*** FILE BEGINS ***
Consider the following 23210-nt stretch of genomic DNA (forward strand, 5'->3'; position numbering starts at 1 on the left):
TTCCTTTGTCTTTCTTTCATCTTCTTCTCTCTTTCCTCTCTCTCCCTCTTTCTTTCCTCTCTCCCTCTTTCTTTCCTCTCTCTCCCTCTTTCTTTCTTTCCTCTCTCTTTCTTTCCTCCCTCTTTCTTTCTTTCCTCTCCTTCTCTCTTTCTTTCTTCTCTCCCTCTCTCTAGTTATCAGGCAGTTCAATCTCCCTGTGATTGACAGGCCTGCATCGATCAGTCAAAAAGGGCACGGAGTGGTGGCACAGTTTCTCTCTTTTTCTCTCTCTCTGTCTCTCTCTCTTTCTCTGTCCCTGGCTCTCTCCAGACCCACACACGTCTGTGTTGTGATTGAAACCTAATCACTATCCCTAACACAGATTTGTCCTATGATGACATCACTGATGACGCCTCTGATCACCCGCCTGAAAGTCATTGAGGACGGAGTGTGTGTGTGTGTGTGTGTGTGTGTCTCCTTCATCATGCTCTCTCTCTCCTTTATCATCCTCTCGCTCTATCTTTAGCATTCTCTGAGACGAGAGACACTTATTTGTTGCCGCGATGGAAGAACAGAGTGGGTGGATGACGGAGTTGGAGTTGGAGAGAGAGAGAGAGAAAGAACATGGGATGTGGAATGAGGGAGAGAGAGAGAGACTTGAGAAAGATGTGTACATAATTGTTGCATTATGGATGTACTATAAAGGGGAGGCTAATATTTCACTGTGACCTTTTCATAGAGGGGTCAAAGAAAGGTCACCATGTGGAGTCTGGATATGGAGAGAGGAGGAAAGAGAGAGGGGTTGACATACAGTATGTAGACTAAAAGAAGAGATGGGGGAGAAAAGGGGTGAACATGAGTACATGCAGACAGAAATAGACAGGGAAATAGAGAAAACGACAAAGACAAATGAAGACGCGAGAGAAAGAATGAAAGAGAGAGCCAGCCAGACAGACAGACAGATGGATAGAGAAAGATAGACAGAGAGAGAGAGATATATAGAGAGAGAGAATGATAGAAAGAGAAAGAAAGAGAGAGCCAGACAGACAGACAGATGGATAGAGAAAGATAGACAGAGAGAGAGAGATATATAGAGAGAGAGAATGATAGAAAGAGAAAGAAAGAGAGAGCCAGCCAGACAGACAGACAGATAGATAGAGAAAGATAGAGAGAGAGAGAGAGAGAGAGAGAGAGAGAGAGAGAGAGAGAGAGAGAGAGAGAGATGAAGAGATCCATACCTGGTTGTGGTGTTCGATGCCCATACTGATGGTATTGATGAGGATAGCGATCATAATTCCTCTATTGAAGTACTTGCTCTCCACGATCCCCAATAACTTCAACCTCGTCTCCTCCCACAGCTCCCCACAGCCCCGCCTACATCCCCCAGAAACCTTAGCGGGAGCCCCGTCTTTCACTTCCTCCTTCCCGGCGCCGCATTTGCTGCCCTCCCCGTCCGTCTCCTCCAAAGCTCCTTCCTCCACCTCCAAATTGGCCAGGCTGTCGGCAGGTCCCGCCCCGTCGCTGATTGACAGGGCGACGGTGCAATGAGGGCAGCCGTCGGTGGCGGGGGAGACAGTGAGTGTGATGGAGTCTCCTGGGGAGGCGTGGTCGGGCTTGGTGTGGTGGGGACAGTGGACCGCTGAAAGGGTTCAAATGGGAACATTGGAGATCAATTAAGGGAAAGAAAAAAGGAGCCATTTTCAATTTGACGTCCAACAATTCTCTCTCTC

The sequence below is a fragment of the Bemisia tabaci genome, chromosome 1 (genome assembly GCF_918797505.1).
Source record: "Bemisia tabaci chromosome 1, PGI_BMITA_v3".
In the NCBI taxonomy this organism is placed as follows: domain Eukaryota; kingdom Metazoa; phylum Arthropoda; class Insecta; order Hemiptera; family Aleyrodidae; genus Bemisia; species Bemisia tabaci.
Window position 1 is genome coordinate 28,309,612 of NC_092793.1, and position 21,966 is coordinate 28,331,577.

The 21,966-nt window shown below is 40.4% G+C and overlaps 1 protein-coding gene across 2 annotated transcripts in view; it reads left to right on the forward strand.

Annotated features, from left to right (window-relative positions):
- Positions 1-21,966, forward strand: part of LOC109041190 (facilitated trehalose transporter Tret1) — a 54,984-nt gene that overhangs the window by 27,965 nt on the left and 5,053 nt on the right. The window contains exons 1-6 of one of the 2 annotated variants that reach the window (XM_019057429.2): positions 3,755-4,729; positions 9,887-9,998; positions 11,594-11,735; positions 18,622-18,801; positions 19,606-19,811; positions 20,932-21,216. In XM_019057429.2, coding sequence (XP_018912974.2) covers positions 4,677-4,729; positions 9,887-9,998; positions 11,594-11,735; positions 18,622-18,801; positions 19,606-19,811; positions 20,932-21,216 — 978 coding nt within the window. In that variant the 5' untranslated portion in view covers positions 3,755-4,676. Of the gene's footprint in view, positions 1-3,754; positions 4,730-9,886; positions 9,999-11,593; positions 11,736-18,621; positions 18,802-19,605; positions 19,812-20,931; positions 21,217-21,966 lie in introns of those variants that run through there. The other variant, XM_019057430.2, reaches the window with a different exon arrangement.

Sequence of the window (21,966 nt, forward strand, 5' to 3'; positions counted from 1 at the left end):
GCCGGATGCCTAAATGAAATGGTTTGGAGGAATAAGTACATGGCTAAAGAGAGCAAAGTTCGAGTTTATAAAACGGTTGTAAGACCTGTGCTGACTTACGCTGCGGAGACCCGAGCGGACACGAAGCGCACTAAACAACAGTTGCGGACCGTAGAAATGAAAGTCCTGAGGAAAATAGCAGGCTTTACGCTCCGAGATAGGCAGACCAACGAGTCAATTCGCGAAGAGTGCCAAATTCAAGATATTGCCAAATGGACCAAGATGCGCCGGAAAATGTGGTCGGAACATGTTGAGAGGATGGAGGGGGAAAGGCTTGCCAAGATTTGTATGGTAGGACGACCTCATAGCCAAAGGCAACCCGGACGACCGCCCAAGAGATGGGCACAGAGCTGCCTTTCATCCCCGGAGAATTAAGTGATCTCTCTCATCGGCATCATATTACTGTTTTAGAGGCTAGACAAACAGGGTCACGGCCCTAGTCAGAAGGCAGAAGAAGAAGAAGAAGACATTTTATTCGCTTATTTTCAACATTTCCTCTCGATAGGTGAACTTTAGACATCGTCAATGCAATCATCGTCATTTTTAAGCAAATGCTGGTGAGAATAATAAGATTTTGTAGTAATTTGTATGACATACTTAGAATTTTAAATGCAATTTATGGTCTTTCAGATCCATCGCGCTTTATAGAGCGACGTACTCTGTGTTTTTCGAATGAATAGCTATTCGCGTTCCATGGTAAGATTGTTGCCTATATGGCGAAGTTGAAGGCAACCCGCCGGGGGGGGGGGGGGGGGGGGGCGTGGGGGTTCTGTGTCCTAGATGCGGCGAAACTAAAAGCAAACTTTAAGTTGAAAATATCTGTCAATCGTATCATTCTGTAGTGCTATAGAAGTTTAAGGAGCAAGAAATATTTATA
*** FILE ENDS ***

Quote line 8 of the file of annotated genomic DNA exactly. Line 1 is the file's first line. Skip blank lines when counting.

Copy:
Annotated features, from left to right (window-relative positions):